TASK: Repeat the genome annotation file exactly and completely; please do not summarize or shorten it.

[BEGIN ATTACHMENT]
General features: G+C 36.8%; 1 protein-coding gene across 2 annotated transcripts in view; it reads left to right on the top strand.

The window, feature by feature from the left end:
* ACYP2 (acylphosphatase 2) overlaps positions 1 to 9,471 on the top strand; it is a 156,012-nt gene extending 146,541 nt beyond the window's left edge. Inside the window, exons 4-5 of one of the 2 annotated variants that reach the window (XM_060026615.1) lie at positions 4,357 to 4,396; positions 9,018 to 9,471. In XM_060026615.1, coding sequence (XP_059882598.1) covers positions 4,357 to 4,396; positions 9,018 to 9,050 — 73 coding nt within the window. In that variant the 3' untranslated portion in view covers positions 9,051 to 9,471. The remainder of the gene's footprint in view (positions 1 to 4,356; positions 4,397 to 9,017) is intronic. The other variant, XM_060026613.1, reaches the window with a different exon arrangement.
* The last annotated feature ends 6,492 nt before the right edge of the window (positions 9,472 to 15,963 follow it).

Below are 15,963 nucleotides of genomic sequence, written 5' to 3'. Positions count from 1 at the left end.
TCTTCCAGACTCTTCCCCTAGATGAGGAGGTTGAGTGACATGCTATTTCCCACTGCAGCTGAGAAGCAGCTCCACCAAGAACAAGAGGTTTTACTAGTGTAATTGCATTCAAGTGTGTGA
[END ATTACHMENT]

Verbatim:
General features: G+C 36.8%; 1 protein-coding gene across 2 annotated transcripts in view; it reads left to right on the top strand.

The window, feature by feature from the left end:
* ACYP2 (acylphosphatase 2) overlaps positions 1 to 9,471 on the top strand; it is a 156,012-nt gene extending 146,541 nt beyond the window's left edge. Inside the window, exons 4-5 of one of the 2 annotated variants that reach the window (XM_060026615.1) lie at positions 4,357 to 4,396; positions 9,018 to 9,471. In XM_060026615.1, coding sequence (XP_059882598.1) covers positions 4,357 to 4,396; positions 9,018 to 9,050 — 73 coding nt within the window. In that variant the 3' untranslated portion in view covers positions 9,051 to 9,471. The remainder of the gene's footprint in view (positions 1 to 4,356; positions 4,397 to 9,017) is intronic. The other variant, XM_060026613.1, reaches the window with a different exon arrangement.
* The last annotated feature ends 6,492 nt before the right edge of the window (positions 9,472 to 15,963 follow it).

Below are 15,963 nucleotides of genomic sequence, written 5' to 3'. Positions count from 1 at the left end.
TCTTCCAGACTCTTCCCCTAGATGAGGAGGTTGAGTGACATGCTATTTCCCACTGCAGCTGAGAAGCAGCTCCACCAAGAACAAGAGGTTTTACTAGTGTAATTGCATTCAAGTGTGTGA